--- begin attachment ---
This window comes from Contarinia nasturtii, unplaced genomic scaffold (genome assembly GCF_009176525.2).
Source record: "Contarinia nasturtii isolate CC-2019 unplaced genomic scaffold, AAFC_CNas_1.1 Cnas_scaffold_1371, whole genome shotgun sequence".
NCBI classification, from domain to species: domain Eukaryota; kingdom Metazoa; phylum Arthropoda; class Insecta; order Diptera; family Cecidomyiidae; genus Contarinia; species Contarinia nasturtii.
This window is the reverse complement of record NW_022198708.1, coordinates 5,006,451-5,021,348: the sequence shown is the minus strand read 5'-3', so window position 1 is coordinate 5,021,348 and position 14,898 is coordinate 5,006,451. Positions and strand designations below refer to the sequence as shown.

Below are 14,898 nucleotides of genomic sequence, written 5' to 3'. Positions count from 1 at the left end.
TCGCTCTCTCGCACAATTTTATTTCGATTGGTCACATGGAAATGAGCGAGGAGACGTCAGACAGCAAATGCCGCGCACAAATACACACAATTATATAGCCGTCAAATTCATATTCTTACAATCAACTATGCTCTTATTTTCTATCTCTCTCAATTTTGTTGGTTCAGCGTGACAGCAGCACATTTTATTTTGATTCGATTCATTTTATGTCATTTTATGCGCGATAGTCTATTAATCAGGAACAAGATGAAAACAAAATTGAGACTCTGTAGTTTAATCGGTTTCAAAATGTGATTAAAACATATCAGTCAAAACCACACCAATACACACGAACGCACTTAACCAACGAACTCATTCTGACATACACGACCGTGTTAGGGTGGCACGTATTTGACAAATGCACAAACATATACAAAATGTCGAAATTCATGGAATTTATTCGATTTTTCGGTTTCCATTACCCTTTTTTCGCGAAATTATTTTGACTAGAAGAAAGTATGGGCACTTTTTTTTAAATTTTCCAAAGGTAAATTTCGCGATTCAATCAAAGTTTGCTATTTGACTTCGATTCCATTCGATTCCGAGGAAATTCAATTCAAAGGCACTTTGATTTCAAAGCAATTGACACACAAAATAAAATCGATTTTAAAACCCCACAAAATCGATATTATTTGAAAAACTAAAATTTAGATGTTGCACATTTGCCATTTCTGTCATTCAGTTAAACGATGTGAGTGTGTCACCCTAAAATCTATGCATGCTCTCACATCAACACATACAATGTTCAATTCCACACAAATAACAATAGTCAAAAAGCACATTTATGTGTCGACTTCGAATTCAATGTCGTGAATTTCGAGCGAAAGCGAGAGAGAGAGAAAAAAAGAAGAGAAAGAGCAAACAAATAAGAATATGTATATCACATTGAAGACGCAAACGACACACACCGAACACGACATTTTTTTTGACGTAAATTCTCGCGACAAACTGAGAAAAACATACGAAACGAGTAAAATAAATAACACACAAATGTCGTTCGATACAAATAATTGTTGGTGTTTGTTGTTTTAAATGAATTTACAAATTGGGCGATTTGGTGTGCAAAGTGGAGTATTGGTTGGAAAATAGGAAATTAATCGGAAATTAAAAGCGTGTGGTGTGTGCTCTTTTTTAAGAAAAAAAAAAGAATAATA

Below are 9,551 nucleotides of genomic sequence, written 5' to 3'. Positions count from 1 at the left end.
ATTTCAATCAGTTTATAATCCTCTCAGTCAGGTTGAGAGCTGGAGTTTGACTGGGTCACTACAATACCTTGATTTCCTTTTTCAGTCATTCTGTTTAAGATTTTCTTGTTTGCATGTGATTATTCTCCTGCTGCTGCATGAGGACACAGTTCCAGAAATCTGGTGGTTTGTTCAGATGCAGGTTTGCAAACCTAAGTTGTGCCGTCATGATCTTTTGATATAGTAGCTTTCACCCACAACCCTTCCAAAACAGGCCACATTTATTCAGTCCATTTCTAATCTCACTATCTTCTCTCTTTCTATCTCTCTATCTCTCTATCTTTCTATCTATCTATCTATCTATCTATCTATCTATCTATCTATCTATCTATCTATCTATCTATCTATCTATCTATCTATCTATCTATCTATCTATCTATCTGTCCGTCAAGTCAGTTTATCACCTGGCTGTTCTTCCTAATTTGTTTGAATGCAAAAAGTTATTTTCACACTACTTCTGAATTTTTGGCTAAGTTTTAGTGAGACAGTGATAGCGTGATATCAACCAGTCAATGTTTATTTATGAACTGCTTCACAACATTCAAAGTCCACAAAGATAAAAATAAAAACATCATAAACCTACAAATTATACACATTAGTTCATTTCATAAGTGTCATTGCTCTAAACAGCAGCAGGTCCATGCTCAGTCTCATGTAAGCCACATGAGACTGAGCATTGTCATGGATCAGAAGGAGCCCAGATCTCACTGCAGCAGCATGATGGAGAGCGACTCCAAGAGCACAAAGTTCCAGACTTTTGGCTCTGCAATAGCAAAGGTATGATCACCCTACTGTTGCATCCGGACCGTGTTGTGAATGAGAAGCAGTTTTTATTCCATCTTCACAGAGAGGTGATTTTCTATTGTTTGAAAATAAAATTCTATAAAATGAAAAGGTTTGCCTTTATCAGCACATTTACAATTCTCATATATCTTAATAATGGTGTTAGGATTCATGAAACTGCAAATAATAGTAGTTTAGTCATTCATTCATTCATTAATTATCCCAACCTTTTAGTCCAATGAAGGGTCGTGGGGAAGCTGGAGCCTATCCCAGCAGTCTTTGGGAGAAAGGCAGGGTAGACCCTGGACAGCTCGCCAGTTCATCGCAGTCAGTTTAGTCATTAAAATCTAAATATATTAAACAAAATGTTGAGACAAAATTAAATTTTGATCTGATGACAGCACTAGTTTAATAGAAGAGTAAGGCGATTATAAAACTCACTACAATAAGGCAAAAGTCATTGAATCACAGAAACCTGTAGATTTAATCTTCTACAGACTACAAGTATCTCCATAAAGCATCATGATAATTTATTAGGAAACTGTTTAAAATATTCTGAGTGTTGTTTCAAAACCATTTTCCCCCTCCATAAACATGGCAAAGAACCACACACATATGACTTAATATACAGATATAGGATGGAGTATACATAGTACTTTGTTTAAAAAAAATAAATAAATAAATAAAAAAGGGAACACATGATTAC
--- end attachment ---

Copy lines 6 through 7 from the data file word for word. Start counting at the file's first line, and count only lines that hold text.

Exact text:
TCGCTCTCTCGCACAATTTTATTTCGATTGGTCACATGGAAATGAGCGAGGAGACGTCAGACAGCAAATGCCGCGCACAAATACACACAATTATATAGCCGTCAAATTCATATTCTTACAATCAACTATGCTCTTATTTTCTATCTCTCTCAATTTTGTTGGTTCAGCGTGACAGCAGCACATTTTATTTTGATTCGATTCATTTTATGTCATTTTATGCGCGATAGTCTATTAATCAGGAACAAGATGAAAACAAAATTGAGACTCTGTAGTTTAATCGGTTTCAAAATGTGATTAAAACATATCAGTCAAAACCACACCAATACACACGAACGCACTTAACCAACGAACTCATTCTGACATACACGACCGTGTTAGGGTGGCACGTATTTGACAAATGCACAAACATATACAAAATGTCGAAATTCATGGAATTTATTCGATTTTTCGGTTTCCATTACCCTTTTTTCGCGAAATTATTTTGACTAGAAGAAAGTATGGGCACTTTTTTTTAAATTTTCCAAAGGTAAATTTCGCGATTCAATCAAAGTTTGCTATTTGACTTCGATTCCATTCGATTCCGAGGAAATTCAATTCAAAGGCACTTTGATTTCAAAGCAATTGACACACAAAATAAAATCGATTTTAAAACCCCACAAAATCGATATTATTTGAAAAACTAAAATTTAGATGTTGCACATTTGCCATTTCTGTCATTCAGTTAAACGATGTGAGTGTGTCACCCTAAAATCTATGCATGCTCTCACATCAACACATACAATGTTCAATTCCACACAAATAACAATAGTCAAAAAGCACATTTATGTGTCGACTTCGAATTCAATGTCGTGAATTTCGAGCGAAAGCGAGAGAGAGAGAAAAAAAGAAGAGAAAGAGCAAACAAATAAGAATATGTATATCACATTGAAGACGCAAACGACACACACCGAACACGACATTTTTTTTGACGTAAATTCTCGCGACAAACTGAGAAAAACATACGAAACGAGTAAAATAAATAACACACAAATGTCGTTCGATACAAATAATTGTTGGTGTTTGTTGTTTTAAATGAATTTACAAATTGGGCGATTTGGTGTGCAAAGTGGAGTATTGGTTGGAAAATAGGAAATTAATCGGAAATTAAAAGCGTGTGGTGTGTGCTCTTTTTTAAGAAAAAAAAAAGAATAATA

Below are 9,551 nucleotides of genomic sequence, written 5' to 3'. Positions count from 1 at the left end.